FINA, the world governing body of aquatic sports and swimming, has come under fire in recent years, with some in the swimming community calling for the organization’s replacement. FINA, which has close ties with the International Olympic Committee (IOC) and the World Anti-Doping Agency (WADA), is responsible in whole or in part for the supervision of major international swimming and aquatics competitions.
FINA’s influence and authority is omnipotent in swimming. When FINA passes a new rule or regulation, it must also be adopted by all the National Governing Bodies (think USA Swimming) around the world and implemented throughout all levels of competition. ‘FINA Approved’ stamps on suits and other competitive gear show that a brand is abiding by the strictures passed by FINA in 2009 during the ‘tech suit era’ when world records were broken in staggering numbers (43 at the World Championships in Rome) as the ultra-buoyant polyurethane suits gave some body types an advantage over others. Though controversial at first, nearly all swimmers and coaches throughout every level of swimming have come to embrace this ruling and consider it a positive reformation for the sport. Though like any large international organization, FINA has had other controversies that it seems unable to shake, and has garnered many critics.
While most athletes have been hesitant to voice their opinions about FINA (check Michael Phelps at 16:24 in the 100 fly press conference in Rio), five-time Trinidadian Olympian George Bovell has been very vocal about his disapproval of FINA. FINA’s president, Julio Maglione, sparked controversy earlier this year when he said WADA’s McLaren Report, which revealed a state-sponsored doping scheme in Russian sports, “lacked credibility,” and that WADA exceeded its powers by calling for a ban on all Russian athletes at the 2016 Olympic Games. FINA also came under fire in 2014 when it awarded Russian president Vladimir Putin the ‘FINA Order,’ the highest honor that FINA can give an individual.
For those critical of FINA, a group of individuals known as the World Swimming Association (WSA) have come together to create a viable alternative, and recently published a constitution detailing its purposes and procedures. The WSA has been organized by the World Swimming Coaches Association Board of Directors, which includes legendary American coach Bob Bowman, among others from Australia, Great Britain, Canada, and Namibia. Adoption of the WSA would signify structural changes and a change in geography, as the WSA is based out of Fort Lauderdale, Florida–though there is also an Australian office–while FINA is headquartered in Lausanne, Switzerland.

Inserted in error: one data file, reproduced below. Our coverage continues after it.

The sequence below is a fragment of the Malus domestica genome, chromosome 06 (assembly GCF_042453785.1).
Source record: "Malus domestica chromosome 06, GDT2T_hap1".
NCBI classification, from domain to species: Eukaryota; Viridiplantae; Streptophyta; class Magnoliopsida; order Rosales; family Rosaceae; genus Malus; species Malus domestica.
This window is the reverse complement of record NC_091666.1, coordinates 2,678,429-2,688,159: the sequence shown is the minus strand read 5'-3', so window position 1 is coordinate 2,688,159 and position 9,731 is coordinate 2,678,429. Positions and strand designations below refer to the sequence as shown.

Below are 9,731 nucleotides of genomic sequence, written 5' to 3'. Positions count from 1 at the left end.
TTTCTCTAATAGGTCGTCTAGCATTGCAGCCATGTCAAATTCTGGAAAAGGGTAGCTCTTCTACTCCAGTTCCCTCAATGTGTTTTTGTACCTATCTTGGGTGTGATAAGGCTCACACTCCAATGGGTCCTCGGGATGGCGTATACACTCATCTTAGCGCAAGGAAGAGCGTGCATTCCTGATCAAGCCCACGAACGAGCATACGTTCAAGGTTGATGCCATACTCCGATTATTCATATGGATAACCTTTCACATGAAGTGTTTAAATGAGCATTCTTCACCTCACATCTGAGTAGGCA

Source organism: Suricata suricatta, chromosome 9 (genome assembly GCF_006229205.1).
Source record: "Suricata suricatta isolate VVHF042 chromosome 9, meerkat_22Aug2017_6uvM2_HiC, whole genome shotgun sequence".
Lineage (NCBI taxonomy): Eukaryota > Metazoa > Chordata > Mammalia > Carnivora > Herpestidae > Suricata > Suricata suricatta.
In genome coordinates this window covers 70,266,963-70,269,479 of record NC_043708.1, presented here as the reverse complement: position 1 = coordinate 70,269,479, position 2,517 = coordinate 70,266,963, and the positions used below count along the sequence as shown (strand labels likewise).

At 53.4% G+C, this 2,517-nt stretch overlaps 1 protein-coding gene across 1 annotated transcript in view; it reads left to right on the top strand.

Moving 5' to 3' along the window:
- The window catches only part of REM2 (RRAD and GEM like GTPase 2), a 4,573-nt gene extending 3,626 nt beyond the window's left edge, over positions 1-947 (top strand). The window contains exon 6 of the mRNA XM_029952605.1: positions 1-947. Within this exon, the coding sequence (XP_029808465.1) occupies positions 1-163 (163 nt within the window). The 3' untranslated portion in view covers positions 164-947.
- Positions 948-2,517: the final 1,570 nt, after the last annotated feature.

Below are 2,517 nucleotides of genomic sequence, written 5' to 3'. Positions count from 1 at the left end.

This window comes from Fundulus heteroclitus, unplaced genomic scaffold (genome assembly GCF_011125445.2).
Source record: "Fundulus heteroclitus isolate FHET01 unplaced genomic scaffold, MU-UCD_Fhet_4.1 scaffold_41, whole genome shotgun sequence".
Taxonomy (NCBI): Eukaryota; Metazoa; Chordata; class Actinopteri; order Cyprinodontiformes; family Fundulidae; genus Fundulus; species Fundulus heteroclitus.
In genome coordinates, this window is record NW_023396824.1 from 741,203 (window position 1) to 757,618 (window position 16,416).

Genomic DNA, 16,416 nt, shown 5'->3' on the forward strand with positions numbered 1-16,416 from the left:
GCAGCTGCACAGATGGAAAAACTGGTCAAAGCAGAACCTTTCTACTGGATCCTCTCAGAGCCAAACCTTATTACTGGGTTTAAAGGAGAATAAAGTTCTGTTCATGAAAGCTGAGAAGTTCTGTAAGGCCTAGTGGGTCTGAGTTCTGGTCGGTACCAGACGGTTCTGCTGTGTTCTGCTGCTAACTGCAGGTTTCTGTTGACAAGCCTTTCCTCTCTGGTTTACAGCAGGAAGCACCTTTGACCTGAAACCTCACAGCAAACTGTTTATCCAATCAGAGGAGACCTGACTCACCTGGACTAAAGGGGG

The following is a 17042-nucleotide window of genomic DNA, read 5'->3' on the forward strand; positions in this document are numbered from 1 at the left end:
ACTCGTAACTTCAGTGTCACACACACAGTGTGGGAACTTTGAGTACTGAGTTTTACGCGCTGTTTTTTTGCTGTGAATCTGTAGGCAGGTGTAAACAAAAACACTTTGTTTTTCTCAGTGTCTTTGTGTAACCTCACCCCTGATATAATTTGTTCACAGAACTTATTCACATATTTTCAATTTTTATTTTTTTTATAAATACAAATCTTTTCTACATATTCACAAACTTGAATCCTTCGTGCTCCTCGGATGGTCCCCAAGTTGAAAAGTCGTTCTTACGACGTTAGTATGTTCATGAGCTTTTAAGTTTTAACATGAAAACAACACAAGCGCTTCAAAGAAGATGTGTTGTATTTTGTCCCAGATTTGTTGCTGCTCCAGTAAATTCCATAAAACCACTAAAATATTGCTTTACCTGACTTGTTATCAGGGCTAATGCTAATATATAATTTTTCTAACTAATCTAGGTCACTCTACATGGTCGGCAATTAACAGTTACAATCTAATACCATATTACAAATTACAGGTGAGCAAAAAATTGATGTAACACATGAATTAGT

The basic structure and rules of the WSA are as follows:
Structure of members and governance
• WSA Board of Directors
• Membership (categories to be defined)
• Committees, as needed
• Competing Nations
• Competing Athletes
• World Open Water Swimming Association (WOWSA)
Composition of WSA Board of Directors
• World Swimming Coaches Association (WSCA) – 2 Board members elected from the Top 15 swimming nations.
• WSCA – 1 Board member elected from below the Top 15 swimming nations.
• Professional Swimmers Association (PSA) – 3 Board members elected from the World Top 16.
• WOWSA – 1 member elected by the WOWSA board.
Geographical Representation: “All selection criteria is based upon a country’s finish at the Olympic Games or the WSA Championships.”
“The Executive Committee will be elected by the 7-member Board and will include President, Vice President, Secretary, Treasurer, and the Immediate Past President will serve without vote (ex officio).”
“At least one member shall be a coach and at least one member shall be an athlete.”
Members shall be terminated if the following violations occur:
- Voluntary Withdrawal, and
- A doping conviction
Members may be sanctioned for the following violations:
- Dishonesty, and
The varying degrees of sanctions will include:
- Suspension; and
- Expulsion; and
- Denial of participation in event;
“All sanctions are available to the Board, and may or may not be used in order.”
Some of the topics to be presided over by committees within the WSA will include: Finance, Audit, Marketing, Anti-Doping, Officials, Learn-to-Swim, Growth, Coach Development, Athlete Development, Facility Development, Elite Performance, Health & Safety, Administration & Management.
The full constitution of the WSA can be found here. Perhaps the most interesting piece of information given in the summary above is the mention of a WSA Championships. While there is no set date or location for an Inaugural WSA World Championships, should such an event come to pass, global participation and recognition from other organizations such as the IOC and WADA would signal whether or not future success and world-wide adoption of the WSA is possible. Unlike FINA, the WSA only focuses on swimming (pool and open water) and has not indicated whether or not it would grow to also represent diving, synchronized swimming, and water polo, all of which are governed by FINA internationally.